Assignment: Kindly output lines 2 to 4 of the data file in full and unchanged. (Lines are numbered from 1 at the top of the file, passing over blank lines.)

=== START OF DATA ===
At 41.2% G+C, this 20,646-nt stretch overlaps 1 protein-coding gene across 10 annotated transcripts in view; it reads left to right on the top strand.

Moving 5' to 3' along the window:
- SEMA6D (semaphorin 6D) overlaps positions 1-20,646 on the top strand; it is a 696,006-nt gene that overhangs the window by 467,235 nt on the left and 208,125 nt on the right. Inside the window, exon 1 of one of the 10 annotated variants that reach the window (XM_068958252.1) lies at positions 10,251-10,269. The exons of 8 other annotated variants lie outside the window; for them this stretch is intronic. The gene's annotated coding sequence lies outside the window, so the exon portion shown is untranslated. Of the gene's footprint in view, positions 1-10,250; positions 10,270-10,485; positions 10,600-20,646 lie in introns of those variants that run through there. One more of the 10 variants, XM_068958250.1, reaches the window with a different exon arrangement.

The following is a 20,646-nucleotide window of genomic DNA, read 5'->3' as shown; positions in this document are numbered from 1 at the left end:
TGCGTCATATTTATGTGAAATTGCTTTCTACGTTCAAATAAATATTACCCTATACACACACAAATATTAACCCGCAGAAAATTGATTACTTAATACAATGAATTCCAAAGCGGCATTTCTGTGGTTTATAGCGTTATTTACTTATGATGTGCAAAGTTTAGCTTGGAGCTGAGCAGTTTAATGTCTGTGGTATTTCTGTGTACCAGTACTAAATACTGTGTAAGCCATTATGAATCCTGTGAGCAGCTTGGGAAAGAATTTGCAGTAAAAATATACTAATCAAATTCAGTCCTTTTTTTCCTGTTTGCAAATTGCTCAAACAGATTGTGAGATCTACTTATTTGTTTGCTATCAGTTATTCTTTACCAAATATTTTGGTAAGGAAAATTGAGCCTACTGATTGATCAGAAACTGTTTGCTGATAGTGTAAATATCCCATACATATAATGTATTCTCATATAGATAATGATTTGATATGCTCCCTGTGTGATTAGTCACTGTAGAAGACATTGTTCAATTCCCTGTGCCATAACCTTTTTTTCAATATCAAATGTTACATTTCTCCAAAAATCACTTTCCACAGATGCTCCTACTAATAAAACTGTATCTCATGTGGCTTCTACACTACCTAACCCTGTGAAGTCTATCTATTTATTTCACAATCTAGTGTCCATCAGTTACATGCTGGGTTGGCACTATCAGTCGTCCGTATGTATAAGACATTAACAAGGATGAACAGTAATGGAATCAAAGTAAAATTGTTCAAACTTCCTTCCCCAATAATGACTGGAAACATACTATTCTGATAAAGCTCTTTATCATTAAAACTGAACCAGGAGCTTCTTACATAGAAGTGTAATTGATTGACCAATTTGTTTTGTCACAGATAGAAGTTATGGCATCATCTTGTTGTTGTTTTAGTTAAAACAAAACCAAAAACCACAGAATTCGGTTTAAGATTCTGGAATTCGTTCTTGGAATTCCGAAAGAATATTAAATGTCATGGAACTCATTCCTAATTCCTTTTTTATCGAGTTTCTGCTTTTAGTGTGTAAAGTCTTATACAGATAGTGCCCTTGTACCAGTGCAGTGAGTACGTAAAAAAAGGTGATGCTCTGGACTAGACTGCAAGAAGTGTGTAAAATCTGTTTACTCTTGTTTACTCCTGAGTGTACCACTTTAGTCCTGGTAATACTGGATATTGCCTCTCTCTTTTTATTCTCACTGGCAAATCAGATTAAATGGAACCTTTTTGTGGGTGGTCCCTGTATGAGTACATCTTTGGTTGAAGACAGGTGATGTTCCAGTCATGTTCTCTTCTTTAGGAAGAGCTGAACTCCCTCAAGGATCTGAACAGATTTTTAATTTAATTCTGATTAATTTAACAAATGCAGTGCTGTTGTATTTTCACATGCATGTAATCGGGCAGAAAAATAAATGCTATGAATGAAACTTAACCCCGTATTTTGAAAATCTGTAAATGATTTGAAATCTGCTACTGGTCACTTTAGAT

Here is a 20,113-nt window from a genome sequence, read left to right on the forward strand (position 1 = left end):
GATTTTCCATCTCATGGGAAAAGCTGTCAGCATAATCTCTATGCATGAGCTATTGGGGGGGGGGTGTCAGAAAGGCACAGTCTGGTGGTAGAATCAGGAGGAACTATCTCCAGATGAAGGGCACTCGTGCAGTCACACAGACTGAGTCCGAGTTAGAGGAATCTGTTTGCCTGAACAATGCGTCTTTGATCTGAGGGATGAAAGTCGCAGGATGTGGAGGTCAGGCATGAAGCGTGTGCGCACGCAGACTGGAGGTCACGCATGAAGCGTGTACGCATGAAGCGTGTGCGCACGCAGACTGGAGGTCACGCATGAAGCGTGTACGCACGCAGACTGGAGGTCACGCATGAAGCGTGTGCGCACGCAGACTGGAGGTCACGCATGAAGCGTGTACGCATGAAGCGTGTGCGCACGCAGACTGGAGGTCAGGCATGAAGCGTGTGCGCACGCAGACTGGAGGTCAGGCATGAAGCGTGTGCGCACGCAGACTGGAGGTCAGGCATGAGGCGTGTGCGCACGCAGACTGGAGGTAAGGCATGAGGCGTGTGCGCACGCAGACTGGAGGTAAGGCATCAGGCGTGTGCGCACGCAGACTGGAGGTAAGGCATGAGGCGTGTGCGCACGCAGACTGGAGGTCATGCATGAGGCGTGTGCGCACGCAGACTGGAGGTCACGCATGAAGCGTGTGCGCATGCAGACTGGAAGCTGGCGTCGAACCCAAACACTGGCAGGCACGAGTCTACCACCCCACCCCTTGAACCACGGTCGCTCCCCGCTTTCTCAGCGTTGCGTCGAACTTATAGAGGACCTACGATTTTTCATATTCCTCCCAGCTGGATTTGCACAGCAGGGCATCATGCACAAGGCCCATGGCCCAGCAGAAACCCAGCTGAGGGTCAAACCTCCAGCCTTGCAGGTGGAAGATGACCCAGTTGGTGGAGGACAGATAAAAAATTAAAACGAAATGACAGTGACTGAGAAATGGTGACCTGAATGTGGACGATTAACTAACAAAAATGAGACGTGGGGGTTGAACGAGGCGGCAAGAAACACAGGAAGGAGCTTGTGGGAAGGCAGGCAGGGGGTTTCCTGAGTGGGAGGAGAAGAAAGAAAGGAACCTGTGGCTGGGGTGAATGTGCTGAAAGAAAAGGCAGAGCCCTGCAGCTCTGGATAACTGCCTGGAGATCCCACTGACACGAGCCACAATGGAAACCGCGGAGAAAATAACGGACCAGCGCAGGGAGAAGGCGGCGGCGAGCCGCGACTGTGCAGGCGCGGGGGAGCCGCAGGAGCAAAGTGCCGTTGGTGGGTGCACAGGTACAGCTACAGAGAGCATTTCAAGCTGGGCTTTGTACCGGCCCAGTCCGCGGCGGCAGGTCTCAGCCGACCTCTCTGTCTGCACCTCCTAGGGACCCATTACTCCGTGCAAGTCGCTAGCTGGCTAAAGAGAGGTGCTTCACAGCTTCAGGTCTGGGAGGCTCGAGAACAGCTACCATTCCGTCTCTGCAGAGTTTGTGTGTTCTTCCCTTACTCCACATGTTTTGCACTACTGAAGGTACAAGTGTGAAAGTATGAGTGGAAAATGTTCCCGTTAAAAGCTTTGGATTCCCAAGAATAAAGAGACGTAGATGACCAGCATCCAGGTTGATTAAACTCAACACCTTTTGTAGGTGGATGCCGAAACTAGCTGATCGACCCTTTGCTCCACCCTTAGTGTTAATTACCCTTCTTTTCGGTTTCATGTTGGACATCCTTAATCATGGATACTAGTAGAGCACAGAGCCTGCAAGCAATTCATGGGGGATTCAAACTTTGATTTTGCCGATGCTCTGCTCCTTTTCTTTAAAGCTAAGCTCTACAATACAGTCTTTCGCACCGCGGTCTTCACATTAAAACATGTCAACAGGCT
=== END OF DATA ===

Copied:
Moving 5' to 3' along the window:
- SEMA6D (semaphorin 6D) overlaps positions 1-20,646 on the top strand; it is a 696,006-nt gene that overhangs the window by 467,235 nt on the left and 208,125 nt on the right. Inside the window, exon 1 of one of the 10 annotated variants that reach the window (XM_068958252.1) lies at positions 10,251-10,269. The exons of 8 other annotated variants lie outside the window; for them this stretch is intronic. The gene's annotated coding sequence lies outside the window, so the exon portion shown is untranslated. Of the gene's footprint in view, positions 1-10,250; positions 10,270-10,485; positions 10,600-20,646 lie in introns of those variants that run through there. One more of the 10 variants, XM_068958250.1, reaches the window with a different exon arrangement.

The following is a 20,646-nucleotide window of genomic DNA, read 5'->3' as shown; positions in this document are numbered from 1 at the left end: